When the United States of America declared war on Germany, it was not known exactly what shape their intervention would take—i.e., if their help would be limited to aiding the Allies financially and industrially and tightening the blockade, or if they would take an active part in the military operations. Opinions on this point were much divided, and if many were in favour of an unrestricted participation in the war, others were for a more moderate programme.
When, at the beginning of April, 1917, President Wilson announced that America’s help was to be unrestricted, the army of the United States comprised some 9,000 officers and 200,000 men—a mere “drop in the ocean,” as numbers go in modern warfare.
Marshal Joffre’s visit to the United States aroused great enthusiasm; the Conscription Bill was promptly passed, and the American War Minister, Mr. Baker, and Marshal Joffre studied the organization and transportation to France of a powerful expeditionary force.
With wonderful rapidity recruits were raised, regiments formed, and training camps built. French and British instructors co-operated heartily, and, pending the creation of national war factories, France equipped the first American army with her famous 75mm. guns, 155mm. howitzers, machine-guns, etc.
By March, 1918, the American Army had grown to more than 110,000 officers and 1,400,000 men, with sixteen immense training camps, besides special technical schools and up-to-date aviation camps.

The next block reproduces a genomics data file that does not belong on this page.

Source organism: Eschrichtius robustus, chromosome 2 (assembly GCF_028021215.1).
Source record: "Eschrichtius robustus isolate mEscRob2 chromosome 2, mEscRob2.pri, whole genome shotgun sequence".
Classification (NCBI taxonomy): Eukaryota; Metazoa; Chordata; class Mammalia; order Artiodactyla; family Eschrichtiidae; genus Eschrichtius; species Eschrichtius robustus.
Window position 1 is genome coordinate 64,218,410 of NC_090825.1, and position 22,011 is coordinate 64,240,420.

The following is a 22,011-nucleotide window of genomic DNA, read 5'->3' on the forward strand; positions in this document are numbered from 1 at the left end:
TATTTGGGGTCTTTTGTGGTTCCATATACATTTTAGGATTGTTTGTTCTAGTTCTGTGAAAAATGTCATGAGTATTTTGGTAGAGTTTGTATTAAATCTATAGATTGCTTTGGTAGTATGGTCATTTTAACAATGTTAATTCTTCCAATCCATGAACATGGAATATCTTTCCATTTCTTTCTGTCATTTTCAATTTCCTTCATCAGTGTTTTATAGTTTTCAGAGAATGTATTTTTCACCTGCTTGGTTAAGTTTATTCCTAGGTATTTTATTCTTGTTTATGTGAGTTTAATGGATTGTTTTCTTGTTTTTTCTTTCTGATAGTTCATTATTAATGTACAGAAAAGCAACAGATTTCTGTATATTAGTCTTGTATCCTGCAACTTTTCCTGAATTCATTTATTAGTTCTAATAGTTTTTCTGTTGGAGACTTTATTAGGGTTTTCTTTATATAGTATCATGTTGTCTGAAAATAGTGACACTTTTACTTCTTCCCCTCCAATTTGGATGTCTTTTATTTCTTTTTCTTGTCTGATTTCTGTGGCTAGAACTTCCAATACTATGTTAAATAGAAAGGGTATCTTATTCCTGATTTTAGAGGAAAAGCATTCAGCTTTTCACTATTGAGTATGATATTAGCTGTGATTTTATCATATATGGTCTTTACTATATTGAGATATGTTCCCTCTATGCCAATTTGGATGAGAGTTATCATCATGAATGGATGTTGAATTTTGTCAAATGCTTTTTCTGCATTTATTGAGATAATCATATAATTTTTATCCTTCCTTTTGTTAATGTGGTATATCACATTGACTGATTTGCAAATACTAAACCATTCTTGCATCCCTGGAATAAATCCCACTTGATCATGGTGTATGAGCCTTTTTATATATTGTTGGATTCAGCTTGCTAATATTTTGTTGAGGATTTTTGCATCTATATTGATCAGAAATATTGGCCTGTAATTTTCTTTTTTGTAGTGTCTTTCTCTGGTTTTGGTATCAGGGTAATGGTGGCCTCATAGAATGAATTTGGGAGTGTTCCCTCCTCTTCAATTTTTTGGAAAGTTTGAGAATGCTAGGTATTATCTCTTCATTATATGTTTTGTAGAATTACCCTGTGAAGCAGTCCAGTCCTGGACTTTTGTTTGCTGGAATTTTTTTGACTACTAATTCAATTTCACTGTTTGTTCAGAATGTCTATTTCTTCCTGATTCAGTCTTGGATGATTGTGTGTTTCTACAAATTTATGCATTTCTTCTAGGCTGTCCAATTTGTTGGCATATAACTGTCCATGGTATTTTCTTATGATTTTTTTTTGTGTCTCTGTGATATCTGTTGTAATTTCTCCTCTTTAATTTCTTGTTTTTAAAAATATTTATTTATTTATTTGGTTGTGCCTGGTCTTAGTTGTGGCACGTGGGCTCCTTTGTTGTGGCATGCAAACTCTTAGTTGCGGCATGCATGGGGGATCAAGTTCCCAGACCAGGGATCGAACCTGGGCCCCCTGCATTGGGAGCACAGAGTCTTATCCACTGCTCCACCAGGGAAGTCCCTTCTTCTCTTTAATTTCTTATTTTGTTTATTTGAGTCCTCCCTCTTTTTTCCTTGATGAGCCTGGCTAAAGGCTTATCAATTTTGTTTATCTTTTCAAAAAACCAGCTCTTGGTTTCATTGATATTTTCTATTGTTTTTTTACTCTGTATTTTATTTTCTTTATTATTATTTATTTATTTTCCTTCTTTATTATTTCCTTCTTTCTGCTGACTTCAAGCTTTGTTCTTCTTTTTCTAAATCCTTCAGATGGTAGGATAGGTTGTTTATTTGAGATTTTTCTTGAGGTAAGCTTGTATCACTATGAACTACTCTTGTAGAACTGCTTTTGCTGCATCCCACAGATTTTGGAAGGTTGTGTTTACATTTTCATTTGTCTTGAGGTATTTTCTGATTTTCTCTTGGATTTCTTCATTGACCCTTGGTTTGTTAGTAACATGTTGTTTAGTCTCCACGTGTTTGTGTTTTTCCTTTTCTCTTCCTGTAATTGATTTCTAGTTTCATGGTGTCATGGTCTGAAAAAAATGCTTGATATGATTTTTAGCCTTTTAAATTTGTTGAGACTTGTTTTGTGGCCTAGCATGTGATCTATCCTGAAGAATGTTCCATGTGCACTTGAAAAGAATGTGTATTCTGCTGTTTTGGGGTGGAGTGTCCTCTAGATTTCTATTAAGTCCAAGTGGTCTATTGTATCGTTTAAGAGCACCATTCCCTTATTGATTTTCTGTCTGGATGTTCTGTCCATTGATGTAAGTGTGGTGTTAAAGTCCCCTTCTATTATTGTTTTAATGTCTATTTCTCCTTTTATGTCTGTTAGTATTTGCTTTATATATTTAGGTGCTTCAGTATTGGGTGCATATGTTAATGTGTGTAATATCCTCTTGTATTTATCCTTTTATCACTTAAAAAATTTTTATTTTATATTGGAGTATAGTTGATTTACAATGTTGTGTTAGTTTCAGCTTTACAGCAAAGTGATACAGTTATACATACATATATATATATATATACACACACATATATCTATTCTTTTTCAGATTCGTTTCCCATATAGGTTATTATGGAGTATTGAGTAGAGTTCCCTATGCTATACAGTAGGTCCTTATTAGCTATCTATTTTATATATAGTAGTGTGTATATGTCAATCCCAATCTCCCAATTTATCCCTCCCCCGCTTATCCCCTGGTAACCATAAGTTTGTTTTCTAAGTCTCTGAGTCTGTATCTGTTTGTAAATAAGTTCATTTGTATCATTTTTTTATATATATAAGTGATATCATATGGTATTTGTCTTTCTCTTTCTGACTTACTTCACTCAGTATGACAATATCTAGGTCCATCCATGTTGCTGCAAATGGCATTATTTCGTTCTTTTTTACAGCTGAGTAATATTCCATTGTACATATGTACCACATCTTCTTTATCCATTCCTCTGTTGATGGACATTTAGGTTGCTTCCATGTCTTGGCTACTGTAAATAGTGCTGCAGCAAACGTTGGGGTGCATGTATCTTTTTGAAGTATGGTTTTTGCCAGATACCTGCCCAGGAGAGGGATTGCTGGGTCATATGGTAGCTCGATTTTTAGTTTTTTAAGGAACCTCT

When, on March 28, in the name of the American people, General Pershing offered to place the whole of the forces under his command at the disposal of Marshal Foch, who had just been made “Generalissimo of the Allied Armies,” part of the new American army had already landed in France, and several divisions were facing the enemy on the Lorraine front.
Meanwhile, the American Army continued to grow apace. In August, thirty-two divisions of fighting troops, besides the staffs of the non-combatant services—in all, more than 1,300,000 men—had landed in France. In October this number had swelled to 1,700,000, while more than 2,000,000 men were training in American camps.
The German U-boats failed to check America’s gigantic effort for the “New Crusade,” and each month 250,000 American soldiers reached France, with their arms, equipment, and baggage. It was estimated that in 1919 the American forces in the field would be numerically equal to the entire German army.
The victorious termination of the war prevented this formidable American army from demonstrating its full strength, but that portion which took part in the fighting gave ample proof of its mettle.
Long before the United States declared war, American Red Cross and aviation volunteers had proved the fine qualities of the American soldier. The expectations of the Allies were fulfilled; wherever they fought the American expeditionary forces gave a good account of themselves. “We have come to kill and be killed, so let’s go ahead,” declared Generals Pershing and Bliss when, on March 28, they gallantly offered to lead their troops into battle. And it is a fact that their men did “go ahead” with a fine contempt for death.